By Nigel Praities
The Government has decided not to proceed with proposals for automatic substitution of generic medicines by pharmacists after widespread opposition from patient groups and GPs.
The announcement - in a document released today - says the consultation on plans for pharmacists to overrule GP prescriptions for branded products and replace them with cheaper alternatives found they could pose a threat to patient safety and the economic benefits were 'inconclusive'.
However the document added that the Government would seek to look at alternative ways to boost generic prescribing in the NHS.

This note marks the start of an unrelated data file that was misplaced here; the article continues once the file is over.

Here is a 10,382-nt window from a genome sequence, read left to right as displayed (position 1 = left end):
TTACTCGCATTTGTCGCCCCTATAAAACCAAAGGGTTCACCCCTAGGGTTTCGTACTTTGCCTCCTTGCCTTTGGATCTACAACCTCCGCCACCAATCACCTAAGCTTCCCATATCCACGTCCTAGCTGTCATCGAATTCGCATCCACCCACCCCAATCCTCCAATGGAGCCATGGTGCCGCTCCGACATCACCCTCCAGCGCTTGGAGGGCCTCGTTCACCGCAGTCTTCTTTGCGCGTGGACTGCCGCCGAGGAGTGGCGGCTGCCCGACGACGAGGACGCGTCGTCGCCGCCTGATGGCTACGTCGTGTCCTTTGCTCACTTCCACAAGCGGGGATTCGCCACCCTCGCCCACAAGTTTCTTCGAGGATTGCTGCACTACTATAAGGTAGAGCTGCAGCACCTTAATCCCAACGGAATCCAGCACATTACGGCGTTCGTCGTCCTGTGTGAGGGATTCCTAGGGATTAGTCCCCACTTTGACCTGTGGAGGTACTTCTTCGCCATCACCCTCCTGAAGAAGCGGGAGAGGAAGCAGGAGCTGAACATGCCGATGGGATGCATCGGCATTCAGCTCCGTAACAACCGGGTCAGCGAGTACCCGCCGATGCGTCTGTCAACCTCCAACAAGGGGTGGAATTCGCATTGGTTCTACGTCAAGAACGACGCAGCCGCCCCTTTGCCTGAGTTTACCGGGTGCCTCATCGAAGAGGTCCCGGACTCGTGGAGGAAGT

The proposals on generic subsitution - introduced as part of an agreement on NHS drug prices with pharmaceutical companies by the previous government - were controversial, with both pharmacy and BMA leaders raising concerns over their complexity and the impact on patients.
The Department of Health statement says: 'In the light of the public consultation findings, the DH will not be progressing any further the implementation of generic substitution. Instead the DH will be looking at further ways to support the use of generic medicines in a way that is acceptable to patients, recognising that there are still some savings that can potentially be delivered in this area.'Pills